But if you look from a little distance, in the depths of this painting there's a subtle semblance of a face or portrait embedded within the chaotic swirls and vibrant hues. This ghostly visage, almost hidden among the fierce brushstrokes, acts as a mirror to the viewer, reflecting back their own image and emotions. It invites a deeper personal connection and introspection, suggesting that amidst the external tumult and cosmic chaos, there's a part of the self — fleeting and elusive — that is revealed only upon careful examination.

Designed by architect Tadao Ando, the museum features a tall cylindrical room. It’s challenging to utilize for exhibitions due to its unique architecture, but it finds the perfect match this time.

Artist Sun Yao takes us on a trip across the universe

A large monochrome artwork by Sun hangs suspended, its stark blackness resonating with the room’s austere elegance. The painting, inspired by space odyssey films, captures the dark expanses of a starry sky or the deep, nocturnal ocean, blurring the boundaries between celestial and marine realms.

The cylindrical space, soaring and solemn, serves as a monumental link between humanity and the cosmos, or reminiscent of a lighthouse standing guard over the sea. It probably symbolizes the pinnacle of human rationality and its striving toward the infinite.

Sun’s inspiration from interstellar imagery is evident, yet his approach to the cosmos is profoundly personal.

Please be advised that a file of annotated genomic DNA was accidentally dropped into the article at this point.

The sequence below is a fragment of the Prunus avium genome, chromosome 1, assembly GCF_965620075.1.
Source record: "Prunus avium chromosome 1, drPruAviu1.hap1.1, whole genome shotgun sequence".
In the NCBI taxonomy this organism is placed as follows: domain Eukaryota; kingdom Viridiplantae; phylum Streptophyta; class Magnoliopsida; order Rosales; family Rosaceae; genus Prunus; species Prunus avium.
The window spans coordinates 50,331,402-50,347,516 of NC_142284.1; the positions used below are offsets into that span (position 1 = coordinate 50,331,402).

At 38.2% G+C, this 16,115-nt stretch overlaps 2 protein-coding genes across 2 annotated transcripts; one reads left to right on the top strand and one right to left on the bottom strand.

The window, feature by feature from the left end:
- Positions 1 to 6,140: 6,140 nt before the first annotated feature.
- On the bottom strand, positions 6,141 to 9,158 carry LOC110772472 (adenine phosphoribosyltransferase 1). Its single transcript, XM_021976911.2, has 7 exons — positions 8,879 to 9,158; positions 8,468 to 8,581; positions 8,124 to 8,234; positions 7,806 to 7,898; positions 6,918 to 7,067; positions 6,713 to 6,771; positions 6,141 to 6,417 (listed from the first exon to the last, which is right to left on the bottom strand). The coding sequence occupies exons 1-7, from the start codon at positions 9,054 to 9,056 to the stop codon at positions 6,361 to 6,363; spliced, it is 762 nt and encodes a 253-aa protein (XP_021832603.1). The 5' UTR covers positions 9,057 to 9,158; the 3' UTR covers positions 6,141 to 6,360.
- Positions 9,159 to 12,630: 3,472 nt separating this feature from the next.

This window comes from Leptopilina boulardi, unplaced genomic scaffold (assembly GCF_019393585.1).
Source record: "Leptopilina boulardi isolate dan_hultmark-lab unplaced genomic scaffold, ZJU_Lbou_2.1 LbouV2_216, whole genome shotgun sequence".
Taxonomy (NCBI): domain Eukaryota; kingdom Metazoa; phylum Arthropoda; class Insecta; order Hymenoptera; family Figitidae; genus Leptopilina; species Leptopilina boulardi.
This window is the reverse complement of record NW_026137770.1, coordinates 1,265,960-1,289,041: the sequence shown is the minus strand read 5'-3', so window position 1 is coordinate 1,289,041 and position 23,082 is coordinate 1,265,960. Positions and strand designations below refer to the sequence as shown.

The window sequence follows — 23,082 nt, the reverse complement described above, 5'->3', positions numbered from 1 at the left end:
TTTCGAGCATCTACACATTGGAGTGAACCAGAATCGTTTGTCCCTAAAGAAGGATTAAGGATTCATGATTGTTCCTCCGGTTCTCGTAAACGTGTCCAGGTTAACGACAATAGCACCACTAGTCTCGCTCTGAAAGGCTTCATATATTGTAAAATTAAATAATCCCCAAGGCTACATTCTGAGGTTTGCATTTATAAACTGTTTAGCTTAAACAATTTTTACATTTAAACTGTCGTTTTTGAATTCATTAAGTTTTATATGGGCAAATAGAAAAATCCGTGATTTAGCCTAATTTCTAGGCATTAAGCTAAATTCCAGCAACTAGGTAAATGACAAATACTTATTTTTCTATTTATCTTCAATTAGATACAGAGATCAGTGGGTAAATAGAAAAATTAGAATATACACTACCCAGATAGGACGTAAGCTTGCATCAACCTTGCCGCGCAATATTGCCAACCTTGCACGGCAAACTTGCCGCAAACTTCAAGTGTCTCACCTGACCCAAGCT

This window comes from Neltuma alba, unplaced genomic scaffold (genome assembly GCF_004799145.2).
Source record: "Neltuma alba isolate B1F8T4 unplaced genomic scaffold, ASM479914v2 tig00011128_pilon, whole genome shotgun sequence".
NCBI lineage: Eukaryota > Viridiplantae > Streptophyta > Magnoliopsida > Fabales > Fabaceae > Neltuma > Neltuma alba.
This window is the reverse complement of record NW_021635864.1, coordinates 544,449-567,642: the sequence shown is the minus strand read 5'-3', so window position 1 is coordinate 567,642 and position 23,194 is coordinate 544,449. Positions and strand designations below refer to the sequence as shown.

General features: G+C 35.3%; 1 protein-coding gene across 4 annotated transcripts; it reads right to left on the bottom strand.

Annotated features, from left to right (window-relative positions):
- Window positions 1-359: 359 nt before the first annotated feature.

Rather than depicting a literal starry expanse, he delves into the human anatomy, likening the cosmos to the bones and nerves of a human being. Some areas of the painting resemble an X-ray, highlighting structures akin to neural endings — a reflection of the period in 2014 when Sun suffered a bone fracture.

The seemingly disparate realms of microscopic nerves and the vast cosmos are intricately connected, suggesting a profound philosophical statement about the nature of existence. The minute structures within us might mirror the immense expanses of the universe.

Ascending the spiral to the second floor, the architectural design by Tadao Ando cleverly incorporates a cross within the museum's layout. This cross-shaped area evokes the sanctity of an altar, creating a spiritual and contemplative atmosphere.

Artist Sun Yao takes us on a trip across the universe

At the entrance, directly ahead, hangs a painting that the artist particularly cherishes. Resembling a womb, it symbolizes birth and new beginnings.

On either side, two narrow halls extend from the cross's arms, each illuminated in colors that underscore their themes: vibrant green on the right signifies life's vitality and growth, while fiery red on the left indicates rebirth.

Together, these artworks reflect the cyclical nature of existence — birth, flourishing, and renewal, harmoniously integrated within the sacred architectural design, prompting profound reflection on life's journey.

If you go:

Date: Through May 19

Hours: 10am-5pm, Tuesday to Sunday.

Address: 99 Fucheng Road, Pudong New Area 富城路99号

Admission: 60 yuan